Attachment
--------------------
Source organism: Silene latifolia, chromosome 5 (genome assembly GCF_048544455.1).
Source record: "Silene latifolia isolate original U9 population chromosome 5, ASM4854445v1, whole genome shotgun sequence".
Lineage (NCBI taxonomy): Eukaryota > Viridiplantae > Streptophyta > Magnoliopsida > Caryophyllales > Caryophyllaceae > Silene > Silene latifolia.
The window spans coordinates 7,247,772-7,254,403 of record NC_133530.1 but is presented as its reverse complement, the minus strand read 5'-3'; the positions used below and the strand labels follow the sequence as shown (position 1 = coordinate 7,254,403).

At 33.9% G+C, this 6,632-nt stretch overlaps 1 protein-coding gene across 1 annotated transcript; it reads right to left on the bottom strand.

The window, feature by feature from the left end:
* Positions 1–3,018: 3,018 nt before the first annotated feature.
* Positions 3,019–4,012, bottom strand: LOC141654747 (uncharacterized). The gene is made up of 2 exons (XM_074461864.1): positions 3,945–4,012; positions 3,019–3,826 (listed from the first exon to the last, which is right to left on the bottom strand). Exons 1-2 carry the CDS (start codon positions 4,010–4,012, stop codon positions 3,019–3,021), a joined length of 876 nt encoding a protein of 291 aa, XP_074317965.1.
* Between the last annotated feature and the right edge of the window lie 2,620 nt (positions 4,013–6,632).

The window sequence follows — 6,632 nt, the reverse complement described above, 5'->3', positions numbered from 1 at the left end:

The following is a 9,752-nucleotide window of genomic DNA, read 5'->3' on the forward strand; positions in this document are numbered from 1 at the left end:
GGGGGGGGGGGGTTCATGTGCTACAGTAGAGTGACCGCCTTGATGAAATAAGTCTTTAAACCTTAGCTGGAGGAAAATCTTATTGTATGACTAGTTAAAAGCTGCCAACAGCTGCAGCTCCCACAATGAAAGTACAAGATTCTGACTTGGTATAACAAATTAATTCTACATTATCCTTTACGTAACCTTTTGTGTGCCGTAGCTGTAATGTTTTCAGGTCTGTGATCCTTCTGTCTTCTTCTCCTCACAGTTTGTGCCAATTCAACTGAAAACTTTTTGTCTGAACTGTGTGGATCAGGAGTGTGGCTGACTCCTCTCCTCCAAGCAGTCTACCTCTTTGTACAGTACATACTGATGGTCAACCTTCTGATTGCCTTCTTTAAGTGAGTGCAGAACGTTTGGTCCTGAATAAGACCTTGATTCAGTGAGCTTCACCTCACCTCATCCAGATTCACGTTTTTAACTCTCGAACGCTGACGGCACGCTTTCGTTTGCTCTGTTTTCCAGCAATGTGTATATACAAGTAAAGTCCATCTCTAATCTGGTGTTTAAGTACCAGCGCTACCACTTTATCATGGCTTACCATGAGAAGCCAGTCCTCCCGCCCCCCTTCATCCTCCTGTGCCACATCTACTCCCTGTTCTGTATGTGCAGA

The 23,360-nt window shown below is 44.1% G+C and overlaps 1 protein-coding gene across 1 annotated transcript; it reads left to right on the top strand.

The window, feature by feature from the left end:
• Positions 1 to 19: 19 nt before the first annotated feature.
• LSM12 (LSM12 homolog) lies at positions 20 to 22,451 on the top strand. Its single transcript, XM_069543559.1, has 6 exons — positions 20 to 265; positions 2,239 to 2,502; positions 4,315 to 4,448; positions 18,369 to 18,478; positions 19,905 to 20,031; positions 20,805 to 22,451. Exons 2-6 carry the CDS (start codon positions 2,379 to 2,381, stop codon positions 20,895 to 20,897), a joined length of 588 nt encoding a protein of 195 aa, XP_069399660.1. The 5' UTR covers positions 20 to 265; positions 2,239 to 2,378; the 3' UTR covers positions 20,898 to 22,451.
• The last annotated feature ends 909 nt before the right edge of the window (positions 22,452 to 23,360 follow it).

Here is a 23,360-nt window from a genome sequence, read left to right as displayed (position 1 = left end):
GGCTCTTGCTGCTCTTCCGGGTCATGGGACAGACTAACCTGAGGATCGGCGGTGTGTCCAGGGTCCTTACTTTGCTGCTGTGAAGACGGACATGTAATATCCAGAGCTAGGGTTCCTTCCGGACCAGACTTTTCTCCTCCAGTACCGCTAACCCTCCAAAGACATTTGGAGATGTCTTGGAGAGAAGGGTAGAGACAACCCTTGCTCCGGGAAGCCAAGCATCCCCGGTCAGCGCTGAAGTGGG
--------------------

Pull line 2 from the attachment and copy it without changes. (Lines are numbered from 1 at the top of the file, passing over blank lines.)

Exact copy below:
Source record: "Silene latifolia isolate original U9 population chromosome 5, ASM4854445v1, whole genome shotgun sequence".